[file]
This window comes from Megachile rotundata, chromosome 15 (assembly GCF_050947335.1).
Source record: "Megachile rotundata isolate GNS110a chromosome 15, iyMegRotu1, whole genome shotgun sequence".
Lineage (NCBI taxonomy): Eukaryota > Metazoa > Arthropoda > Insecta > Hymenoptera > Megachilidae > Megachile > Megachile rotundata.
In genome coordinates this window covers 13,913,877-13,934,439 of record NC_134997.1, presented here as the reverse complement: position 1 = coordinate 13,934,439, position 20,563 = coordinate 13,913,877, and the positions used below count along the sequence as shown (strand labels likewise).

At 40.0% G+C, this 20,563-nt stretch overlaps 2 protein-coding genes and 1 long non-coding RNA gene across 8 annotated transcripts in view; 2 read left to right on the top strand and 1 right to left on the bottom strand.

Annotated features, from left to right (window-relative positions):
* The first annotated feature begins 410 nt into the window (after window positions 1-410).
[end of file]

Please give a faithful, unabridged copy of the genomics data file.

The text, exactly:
This window comes from Megachile rotundata, chromosome 15 (assembly GCF_050947335.1).
Source record: "Megachile rotundata isolate GNS110a chromosome 15, iyMegRotu1, whole genome shotgun sequence".
Lineage (NCBI taxonomy): Eukaryota > Metazoa > Arthropoda > Insecta > Hymenoptera > Megachilidae > Megachile > Megachile rotundata.
In genome coordinates this window covers 13,913,877-13,934,439 of record NC_134997.1, presented here as the reverse complement: position 1 = coordinate 13,934,439, position 20,563 = coordinate 13,913,877, and the positions used below count along the sequence as shown (strand labels likewise).

At 40.0% G+C, this 20,563-nt stretch overlaps 2 protein-coding genes and 1 long non-coding RNA gene across 8 annotated transcripts in view; 2 read left to right on the top strand and 1 right to left on the bottom strand.

Annotated features, from left to right (window-relative positions):
* The first annotated feature begins 410 nt into the window (after window positions 1-410).